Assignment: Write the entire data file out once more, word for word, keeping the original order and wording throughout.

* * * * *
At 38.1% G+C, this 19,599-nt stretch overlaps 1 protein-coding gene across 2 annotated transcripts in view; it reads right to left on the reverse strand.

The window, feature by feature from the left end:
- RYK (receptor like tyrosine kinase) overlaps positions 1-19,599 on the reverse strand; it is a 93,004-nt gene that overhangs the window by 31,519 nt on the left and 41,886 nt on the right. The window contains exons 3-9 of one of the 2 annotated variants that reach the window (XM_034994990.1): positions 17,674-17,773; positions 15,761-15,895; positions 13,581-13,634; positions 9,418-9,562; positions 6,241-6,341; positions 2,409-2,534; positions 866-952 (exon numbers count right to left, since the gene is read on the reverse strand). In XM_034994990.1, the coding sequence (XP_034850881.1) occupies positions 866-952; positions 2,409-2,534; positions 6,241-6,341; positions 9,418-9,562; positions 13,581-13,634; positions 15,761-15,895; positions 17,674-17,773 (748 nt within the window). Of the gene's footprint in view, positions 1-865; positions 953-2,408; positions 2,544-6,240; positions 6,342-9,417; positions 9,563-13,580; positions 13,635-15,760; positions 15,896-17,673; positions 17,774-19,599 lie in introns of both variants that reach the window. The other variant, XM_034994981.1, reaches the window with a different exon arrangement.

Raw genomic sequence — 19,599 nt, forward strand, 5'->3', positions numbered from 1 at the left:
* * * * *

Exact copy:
At 38.1% G+C, this 19,599-nt stretch overlaps 1 protein-coding gene across 2 annotated transcripts in view; it reads right to left on the reverse strand.

The window, feature by feature from the left end:
- RYK (receptor like tyrosine kinase) overlaps positions 1-19,599 on the reverse strand; it is a 93,004-nt gene that overhangs the window by 31,519 nt on the left and 41,886 nt on the right. The window contains exons 3-9 of one of the 2 annotated variants that reach the window (XM_034994990.1): positions 17,674-17,773; positions 15,761-15,895; positions 13,581-13,634; positions 9,418-9,562; positions 6,241-6,341; positions 2,409-2,534; positions 866-952 (exon numbers count right to left, since the gene is read on the reverse strand). In XM_034994990.1, the coding sequence (XP_034850881.1) occupies positions 866-952; positions 2,409-2,534; positions 6,241-6,341; positions 9,418-9,562; positions 13,581-13,634; positions 15,761-15,895; positions 17,674-17,773 (748 nt within the window). Of the gene's footprint in view, positions 1-865; positions 953-2,408; positions 2,544-6,240; positions 6,342-9,417; positions 9,563-13,580; positions 13,635-15,760; positions 15,896-17,673; positions 17,774-19,599 lie in introns of both variants that reach the window. The other variant, XM_034994981.1, reaches the window with a different exon arrangement.

Raw genomic sequence — 19,599 nt, forward strand, 5'->3', positions numbered from 1 at the left: